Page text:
Small intestinal bacterial overgrowth (SIBO) and intestinal methanogenic overgrowth (IMO) are two common conditions that cause chronic digestive symptoms like bloating, abdominal pain, gas, constipation, and diarrhea. SIBO breath testing is available to diagnose SIBO and IMO. Until recently, breath testing technology could only measure two of the three predominant gases produced by the microbiome. The recent development of the trio-smart breath test ensures a more accurate diagnosis of SIBO and IMO.
What is the trio-smart SIBO Breath Test from Gemelli Biotech?
trio-smart is the only three-gas breath test that measures the three primary fermented gases produced in the gut by the bacteria and archaea colonizing it. By measuring hydrogen (H2), methane (CH4), and hydrogen sulfide (H2S), trio-smart aids in the diagnosis of hydrogen- and hydrogen sulfide-SIBO and intestinal methanogenic overgrowth (IMO).
Specific symptoms and conditions are associated with abnormal levels of each gas. Overgrowth of bacteria in the small intestine causes an elevation of hydrogen gas, which is diagnostic of hydrogen-SIBO. Archaea, single-celled bacteria-like organisms, are responsible for methane production; elevated methane is diagnostic for intestinal methanogenic overgrowth (IMO). Certain microorganisms in the digestive tract consume hydrogen gas to produce hydrogen sulfide. High levels of hydrogen sulfide are indicative of hydrogen sulfide-SIBO. (1)
The trio-smart test is a doctor-ordered mail-in breath test collected at home by the patient. After drinking a glucose- or lactulose-containing solution, the patient performs breath sample collections at 15-minute timed intervals. Organisms in the small intestine ferment the glucose or lactulose sugar and produce H2, CH4, and H2S gases in the process. These gases diffuse into systemic circulation from the intestines and are expired through the lungs. An overgrowth of bacteria or archaea in the small intestine results in an elevation of at least one gas type on the test, which is diagnostic for SIBO and/or IMO. The test takes two hours to complete, and a total of nine breath samples are collected. (2)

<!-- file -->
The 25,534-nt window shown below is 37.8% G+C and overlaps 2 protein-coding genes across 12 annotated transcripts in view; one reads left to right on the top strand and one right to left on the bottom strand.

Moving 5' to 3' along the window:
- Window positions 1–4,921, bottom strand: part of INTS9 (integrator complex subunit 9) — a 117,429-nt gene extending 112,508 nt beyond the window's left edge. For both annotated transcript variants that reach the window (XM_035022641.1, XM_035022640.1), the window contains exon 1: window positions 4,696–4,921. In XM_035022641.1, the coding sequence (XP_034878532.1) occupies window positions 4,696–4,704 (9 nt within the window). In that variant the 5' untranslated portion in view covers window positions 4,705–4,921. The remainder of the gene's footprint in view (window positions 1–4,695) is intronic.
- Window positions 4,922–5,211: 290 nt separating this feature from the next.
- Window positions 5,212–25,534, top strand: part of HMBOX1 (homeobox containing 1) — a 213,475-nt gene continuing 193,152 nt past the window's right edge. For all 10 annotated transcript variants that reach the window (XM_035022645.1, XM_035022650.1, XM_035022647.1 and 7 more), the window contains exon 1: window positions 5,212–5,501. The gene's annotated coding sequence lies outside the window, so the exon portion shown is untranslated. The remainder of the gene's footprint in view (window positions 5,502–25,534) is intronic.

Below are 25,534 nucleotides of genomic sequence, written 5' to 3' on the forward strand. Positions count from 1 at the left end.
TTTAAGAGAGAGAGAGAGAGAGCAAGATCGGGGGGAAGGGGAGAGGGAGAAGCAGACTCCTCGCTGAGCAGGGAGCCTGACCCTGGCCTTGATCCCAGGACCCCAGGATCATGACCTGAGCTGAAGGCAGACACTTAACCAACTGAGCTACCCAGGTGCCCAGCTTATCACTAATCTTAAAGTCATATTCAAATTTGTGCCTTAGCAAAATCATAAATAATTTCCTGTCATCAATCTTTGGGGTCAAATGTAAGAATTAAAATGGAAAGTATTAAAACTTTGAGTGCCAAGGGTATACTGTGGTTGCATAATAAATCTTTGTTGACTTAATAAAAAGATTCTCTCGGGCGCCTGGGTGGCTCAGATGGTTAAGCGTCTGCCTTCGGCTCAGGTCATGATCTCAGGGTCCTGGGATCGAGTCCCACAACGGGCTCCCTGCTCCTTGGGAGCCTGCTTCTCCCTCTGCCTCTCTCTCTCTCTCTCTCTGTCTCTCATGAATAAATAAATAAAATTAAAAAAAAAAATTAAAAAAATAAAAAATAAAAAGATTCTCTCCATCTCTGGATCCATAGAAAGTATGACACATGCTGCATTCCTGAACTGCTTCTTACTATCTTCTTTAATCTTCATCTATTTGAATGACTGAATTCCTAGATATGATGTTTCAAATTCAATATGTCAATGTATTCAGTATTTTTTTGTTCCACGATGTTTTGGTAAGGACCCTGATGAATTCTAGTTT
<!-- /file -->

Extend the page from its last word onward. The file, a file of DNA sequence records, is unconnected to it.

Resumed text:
What is the Difference Between a Lactulose and Glucose SIBO Breath Test?
A SIBO breath test involves the consumption of either a lactulose or glucose solution at the beginning of the test. The ordering provider can order either a lactulose or glucose breath test through Gemelli Biotech.
A glucose and lactulose breath test each has its own pros and cons and can be useful for different clinical needs. Because glucose does not require a prescription, glucose tests may be ordered by any healthcare provider regardless of prescribing rights. A prescribing doctor must prescribe the lactulose solution needed for the lactulose breath tests. Because glucose is readily absorbed in the small intestine, glucose tests can be used to diagnose SIBO and IMO in the early portions of the small intestine. However, glucose tests can result in false negative results if the bacterial overgrowth is present in the distal portions of the intestines. Humans do not absorb lactulose, so lactulose tests are better for diagnosing SIBO and IMO in the distal parts of the small intestine and large intestine. (2)